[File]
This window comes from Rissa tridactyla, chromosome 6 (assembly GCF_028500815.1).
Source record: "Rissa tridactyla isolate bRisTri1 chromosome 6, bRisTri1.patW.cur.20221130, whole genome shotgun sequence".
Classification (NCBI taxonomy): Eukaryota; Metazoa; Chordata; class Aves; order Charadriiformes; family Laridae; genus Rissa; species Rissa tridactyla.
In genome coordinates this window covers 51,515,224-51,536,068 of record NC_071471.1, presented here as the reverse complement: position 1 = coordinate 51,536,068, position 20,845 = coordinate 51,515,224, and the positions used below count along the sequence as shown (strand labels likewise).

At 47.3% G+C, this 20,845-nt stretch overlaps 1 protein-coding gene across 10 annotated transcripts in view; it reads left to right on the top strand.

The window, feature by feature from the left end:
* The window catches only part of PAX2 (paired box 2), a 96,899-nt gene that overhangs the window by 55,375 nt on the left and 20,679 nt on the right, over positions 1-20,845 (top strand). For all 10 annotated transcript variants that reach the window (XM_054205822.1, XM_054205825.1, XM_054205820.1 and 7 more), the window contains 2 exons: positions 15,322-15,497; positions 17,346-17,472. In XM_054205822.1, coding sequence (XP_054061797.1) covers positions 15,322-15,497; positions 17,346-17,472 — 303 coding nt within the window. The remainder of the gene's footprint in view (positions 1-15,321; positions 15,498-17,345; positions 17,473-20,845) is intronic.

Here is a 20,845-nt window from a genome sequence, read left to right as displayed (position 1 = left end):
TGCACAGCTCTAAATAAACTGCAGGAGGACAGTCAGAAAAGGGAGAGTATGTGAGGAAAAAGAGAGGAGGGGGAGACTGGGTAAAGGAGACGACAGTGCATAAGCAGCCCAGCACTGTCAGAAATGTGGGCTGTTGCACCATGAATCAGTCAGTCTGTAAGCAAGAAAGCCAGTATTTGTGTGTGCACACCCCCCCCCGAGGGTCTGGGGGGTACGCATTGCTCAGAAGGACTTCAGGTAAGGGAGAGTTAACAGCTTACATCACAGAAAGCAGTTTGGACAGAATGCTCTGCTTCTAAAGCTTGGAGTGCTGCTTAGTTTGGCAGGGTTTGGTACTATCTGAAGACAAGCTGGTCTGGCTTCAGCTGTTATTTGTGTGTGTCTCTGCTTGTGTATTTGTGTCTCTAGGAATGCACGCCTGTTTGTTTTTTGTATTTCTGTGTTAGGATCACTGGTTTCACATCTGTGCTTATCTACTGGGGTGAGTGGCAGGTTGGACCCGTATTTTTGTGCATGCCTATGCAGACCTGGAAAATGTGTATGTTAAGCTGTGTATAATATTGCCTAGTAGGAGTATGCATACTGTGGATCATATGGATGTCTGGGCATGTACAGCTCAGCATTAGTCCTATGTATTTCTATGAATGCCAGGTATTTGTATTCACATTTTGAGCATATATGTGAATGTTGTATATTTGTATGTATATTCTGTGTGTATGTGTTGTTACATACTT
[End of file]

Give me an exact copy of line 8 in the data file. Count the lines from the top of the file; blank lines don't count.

Here is a 20,845-nt window from a genome sequence, read left to right as displayed (position 1 = left end):